Weekly Digital Breakdown

YouTube Alters Ad Policy

As big tech continues to find itself under a microscope in terms of the privacy of user’s personal data, YouTube announced plans to discontinue ad targeting to videos geared toward younger audiences or those more likely to be viewed by children. While the company has created a separate, ad-free YouTube Kids app, children’s content can still be found on YouTube and receives billions of views. 

Currently, ad targeting on YouTube relies on the collection of user data and includes information such as demographics, interests, topics, or keywords to reach viewers. While this practice has been largely accepted for adults, Children’s Online Privacy Protection Act (COPPA) prevents the company from using data collection and targeting for minors. Critics of the recent policy change are concerned the additional layer of ad safety, while good intentioned, may be difficult to accurately regulate due to the categorization of videos and the subjectiveness of which content is “directed toward children,” making it difficult to know precisely which videos should exclude advertising. 

While it’s unknown if the recent decision is a direct result of YouTube’s potential breach of the COPPA policies and the involvement of the Federal Trade Commission, it’s likely part of the agreement or an act of goodwill. The only certainty from the situation is that it’s becoming increasingly difficult for ad serving platforms to adhere to strict guidelines being put in place as they constantly find themselves unable to keep up.

Voice Assistants Are Commanding Attention

If there was ever any doubt about the ability for voice-controlled technology to make an impact on the market, recent reports by eMarketer show just how impactful voice search technology is for users and brands with nowhere to go but up. Currently, over 111 million people in the US, 33.8% of the total population, are using voice assistant monthly at minimum and are projected to exceed 122 million people by 2021. In addition, voice commanded searches are projected to account for 30% of all website sessions within the next 18 months.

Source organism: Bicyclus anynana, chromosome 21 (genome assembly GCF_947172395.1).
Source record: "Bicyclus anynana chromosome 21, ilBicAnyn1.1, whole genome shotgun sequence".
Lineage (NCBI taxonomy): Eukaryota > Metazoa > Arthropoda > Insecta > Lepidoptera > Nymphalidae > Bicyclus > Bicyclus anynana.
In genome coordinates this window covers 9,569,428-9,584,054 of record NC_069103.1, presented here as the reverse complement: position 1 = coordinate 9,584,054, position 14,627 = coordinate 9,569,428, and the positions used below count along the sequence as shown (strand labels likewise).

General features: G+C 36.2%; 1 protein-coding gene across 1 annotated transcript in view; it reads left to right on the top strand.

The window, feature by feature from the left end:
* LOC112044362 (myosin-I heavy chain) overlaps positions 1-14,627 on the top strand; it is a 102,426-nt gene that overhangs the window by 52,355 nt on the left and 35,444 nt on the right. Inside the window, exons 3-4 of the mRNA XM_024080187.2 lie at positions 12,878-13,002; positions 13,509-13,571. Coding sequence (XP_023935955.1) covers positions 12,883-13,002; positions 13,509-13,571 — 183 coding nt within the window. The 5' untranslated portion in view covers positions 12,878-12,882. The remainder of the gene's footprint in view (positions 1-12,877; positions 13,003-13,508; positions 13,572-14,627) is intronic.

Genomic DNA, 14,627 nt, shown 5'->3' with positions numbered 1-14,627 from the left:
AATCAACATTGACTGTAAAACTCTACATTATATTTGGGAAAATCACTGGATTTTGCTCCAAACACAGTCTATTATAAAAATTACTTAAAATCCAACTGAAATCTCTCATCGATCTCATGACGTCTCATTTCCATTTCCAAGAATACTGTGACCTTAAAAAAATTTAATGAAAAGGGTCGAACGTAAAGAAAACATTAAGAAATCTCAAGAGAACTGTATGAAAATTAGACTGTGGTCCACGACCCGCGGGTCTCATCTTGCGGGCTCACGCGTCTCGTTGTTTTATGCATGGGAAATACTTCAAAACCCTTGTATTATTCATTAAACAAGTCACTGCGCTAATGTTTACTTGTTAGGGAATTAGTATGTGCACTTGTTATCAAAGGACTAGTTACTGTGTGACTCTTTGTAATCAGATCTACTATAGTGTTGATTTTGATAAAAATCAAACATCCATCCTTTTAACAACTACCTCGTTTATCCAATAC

Accessibility to voice technology is now incorporated in the daily lives of most with the adoption of smart phones and smart home devices, creating more familiarity with the capabilities and increased trust in accuracy. Reasons users state for accessing voice assistance ranges from getting directions, listening to music, or finding nearby dining which allow users to easily multi-task while getting information. When it comes to device preference for voice assistance, mobile continues to be the clear front runner over home devices based on time in the market.

In evaluating the breakdown of usage by assistant type, Google Assistant remains the clear winner with 93% accuracy based on recent reports when compared to Apple’s Siri and Amazon’s Alexa. When testing, the biggest discrepancy in scores occurred during commerce-related questions (such as those requesting online ordering), with Google Assistant correctly answering 92% of requests, Alexa 71% and Siri 68%. 

With the data showing a clear trend in the use of voice assistance, the big question for marketers is how to best address the change and what does this mean for digital marketing.  Voice searches are unlike those typed into a search bar with requests done in more natural language and reaching these audiences requires adjustments to PPC campaign structure. Advancements in technology also allows for the devices to take searches the additional step by actioning items such as completing an online order. Addressing these audiences requires additional optimization for increased voice search traffic and it’s uniqueness in order to maximize brand exposure. Marketers need to be focused on implementing design changes to meet the demand and gain valuable market share.

Los Angeles Has A Maisel Makeover